Get 20M+ Full-Text Papers For Less Than $1.50/day. Start a 14-Day Trial for You or Your Team.

Learn More →

What does culturally relevant pedagogy have to offer with regard to teaching and learning during a time of physical distancing?

What does culturally relevant pedagogy have to offer with regard to teaching and learning during... This conceptual paper, framed as a letter to educators, explores what the theory of culturally relevant pedagogy (CRP) offers us as we reimagine our approaches to teaching and learning amidst a pandemic and during a time of physical distancing.Design/methodology/approachTo make my argument that CRP is a frame for teaching that is based in a particular set of beliefs and ideologies, I draw on my experience as a K-12 educator, teacher educator, and education researcher. In addition, I ground my argument in the extant research on the intimate interrelationship between teachers’ beliefs about teaching, learning, themselves, and their students and the actions they take in the classroom.FindingsIn my discussion, I invite teachers to examine their beliefs, with the end goal of aligning these beliefs with those shared across the extensive scholarship on CRP. I argue that once educators have examined their beliefs with regard to teaching, learning and their students and aligned them with those presented in the literature on CRP, they will be in a better position to engage in online teaching that works toward achieving the seemingly elusive goal of educational equity. Furthermore, I make the argument that if we do not engage in this belief work prior to our transition to online instruction, we risk falling into online assimilationist practices that we know do not work and that reinscribe inequitable schooling experiences for our most marginalized students.Originality/valueThis paper will be useful for teachers and teacher educators who are committed to engaging in teaching (virtual, in-person, hybrid) during a time of collective crisis that is committed to bringing about educational equity. I present a new way of thinking about CRP as a set of beliefs and guiding questions to help educators align their beliefs with those presented in the literature on CRP. http://www.deepdyve.com/assets/images/DeepDyve-Logo-lg.png Journal for Multicultural Education Emerald Publishing

What does culturally relevant pedagogy have to offer with regard to teaching and learning during a time of physical distancing?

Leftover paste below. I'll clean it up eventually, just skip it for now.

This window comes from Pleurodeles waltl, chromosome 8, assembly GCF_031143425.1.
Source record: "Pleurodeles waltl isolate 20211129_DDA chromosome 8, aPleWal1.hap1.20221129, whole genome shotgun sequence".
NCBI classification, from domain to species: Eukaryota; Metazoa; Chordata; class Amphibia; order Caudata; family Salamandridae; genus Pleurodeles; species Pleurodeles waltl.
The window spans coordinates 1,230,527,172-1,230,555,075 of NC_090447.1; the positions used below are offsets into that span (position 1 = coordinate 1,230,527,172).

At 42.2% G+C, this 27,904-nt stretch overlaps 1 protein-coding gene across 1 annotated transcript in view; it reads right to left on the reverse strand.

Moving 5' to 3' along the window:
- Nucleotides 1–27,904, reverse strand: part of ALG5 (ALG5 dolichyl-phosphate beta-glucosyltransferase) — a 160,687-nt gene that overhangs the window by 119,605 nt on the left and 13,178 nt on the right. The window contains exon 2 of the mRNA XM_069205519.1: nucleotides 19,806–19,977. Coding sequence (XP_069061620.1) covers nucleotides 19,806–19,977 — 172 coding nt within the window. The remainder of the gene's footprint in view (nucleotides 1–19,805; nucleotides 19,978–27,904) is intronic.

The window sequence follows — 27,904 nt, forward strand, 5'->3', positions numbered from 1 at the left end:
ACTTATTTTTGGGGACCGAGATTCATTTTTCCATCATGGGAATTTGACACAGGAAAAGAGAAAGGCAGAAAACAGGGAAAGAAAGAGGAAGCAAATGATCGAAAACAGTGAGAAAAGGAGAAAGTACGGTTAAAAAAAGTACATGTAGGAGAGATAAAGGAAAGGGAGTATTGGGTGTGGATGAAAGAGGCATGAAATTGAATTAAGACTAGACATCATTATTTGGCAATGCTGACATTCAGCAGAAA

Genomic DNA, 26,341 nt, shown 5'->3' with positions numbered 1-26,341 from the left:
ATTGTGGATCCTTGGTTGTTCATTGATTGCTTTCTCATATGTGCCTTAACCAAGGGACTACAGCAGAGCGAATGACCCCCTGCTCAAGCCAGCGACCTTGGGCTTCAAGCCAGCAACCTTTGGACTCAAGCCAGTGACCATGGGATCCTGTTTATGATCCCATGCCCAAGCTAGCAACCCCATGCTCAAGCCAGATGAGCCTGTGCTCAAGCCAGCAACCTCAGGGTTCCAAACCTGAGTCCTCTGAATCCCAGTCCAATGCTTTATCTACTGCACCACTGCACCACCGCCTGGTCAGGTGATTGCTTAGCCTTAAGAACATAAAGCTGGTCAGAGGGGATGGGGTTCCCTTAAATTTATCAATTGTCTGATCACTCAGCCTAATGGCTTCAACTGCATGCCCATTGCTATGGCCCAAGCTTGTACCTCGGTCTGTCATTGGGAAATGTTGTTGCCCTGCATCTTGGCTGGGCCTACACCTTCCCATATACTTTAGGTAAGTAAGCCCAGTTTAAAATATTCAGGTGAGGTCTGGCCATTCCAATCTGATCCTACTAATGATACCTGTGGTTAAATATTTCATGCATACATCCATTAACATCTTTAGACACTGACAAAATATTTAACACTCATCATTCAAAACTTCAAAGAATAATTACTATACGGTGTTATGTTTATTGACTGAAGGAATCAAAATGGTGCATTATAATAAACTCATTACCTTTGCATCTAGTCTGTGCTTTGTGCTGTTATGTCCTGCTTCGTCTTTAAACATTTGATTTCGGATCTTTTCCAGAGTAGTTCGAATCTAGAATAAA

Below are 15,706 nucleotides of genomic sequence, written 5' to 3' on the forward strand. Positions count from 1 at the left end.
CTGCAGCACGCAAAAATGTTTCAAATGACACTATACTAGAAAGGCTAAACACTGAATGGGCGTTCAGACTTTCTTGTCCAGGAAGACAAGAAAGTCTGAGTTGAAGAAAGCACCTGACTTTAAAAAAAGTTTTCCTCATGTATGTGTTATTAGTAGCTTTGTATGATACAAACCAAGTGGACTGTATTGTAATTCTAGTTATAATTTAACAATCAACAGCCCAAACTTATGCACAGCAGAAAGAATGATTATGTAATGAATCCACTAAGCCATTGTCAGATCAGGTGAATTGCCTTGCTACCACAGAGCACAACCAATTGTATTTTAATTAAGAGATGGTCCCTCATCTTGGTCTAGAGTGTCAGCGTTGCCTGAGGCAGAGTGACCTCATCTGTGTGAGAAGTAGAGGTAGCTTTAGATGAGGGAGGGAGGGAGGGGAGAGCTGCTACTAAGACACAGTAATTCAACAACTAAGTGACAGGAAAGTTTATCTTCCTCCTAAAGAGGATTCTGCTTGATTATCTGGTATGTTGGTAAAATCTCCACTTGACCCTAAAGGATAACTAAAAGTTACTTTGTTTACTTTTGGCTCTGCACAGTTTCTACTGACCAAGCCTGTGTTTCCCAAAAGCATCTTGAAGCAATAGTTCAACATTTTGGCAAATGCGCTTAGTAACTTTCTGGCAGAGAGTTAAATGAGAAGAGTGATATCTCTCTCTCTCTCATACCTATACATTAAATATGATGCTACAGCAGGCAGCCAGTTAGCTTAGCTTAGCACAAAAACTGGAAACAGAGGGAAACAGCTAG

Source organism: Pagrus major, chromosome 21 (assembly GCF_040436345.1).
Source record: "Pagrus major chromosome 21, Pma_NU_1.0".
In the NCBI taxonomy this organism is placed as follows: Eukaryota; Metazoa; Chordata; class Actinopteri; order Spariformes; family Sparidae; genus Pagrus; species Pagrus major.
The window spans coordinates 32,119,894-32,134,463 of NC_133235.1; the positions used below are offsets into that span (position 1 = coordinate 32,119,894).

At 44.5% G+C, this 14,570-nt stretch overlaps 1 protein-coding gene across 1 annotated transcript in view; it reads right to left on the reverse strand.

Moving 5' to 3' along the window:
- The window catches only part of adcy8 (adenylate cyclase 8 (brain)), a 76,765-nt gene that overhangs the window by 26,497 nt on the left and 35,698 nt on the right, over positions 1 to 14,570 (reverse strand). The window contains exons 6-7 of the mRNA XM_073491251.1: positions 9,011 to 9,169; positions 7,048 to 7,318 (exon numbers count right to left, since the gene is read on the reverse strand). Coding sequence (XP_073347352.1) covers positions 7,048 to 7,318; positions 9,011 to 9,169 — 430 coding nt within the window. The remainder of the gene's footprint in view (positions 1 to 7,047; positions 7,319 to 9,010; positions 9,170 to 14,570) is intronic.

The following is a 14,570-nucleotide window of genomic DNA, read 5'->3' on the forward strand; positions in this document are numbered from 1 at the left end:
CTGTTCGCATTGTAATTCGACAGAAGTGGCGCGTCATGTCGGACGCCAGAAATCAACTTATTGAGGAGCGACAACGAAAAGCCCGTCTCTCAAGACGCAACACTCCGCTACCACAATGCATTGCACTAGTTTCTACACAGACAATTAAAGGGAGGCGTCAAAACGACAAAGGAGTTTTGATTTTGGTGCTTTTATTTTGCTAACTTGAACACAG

Journal for Multicultural Education , Volume 15 (2): 9 – Aug 9, 2021

Loading next page...
 
/lp/emerald-publishing/what-does-culturally-relevant-pedagogy-have-to-offer-with-regard-to-s4REWCPY6c

References (22)

Publisher
Emerald Publishing
Copyright
© Emerald Publishing Limited
ISSN
2053-535X
DOI
10.1108/jme-04-2020-0033
Publisher site
See Article on Publisher Site

Abstract

This conceptual paper, framed as a letter to educators, explores what the theory of culturally relevant pedagogy (CRP) offers us as we reimagine our approaches to teaching and learning amidst a pandemic and during a time of physical distancing.Design/methodology/approachTo make my argument that CRP is a frame for teaching that is based in a particular set of beliefs and ideologies, I draw on my experience as a K-12 educator, teacher educator, and education researcher. In addition, I ground my argument in the extant research on the intimate interrelationship between teachers’ beliefs about teaching, learning, themselves, and their students and the actions they take in the classroom.FindingsIn my discussion, I invite teachers to examine their beliefs, with the end goal of aligning these beliefs with those shared across the extensive scholarship on CRP. I argue that once educators have examined their beliefs with regard to teaching, learning and their students and aligned them with those presented in the literature on CRP, they will be in a better position to engage in online teaching that works toward achieving the seemingly elusive goal of educational equity. Furthermore, I make the argument that if we do not engage in this belief work prior to our transition to online instruction, we risk falling into online assimilationist practices that we know do not work and that reinscribe inequitable schooling experiences for our most marginalized students.Originality/valueThis paper will be useful for teachers and teacher educators who are committed to engaging in teaching (virtual, in-person, hybrid) during a time of collective crisis that is committed to bringing about educational equity. I present a new way of thinking about CRP as a set of beliefs and guiding questions to help educators align their beliefs with those presented in the literature on CRP.

Journal

Journal for Multicultural EducationEmerald Publishing

Published: Aug 9, 2021

There are no references for this article.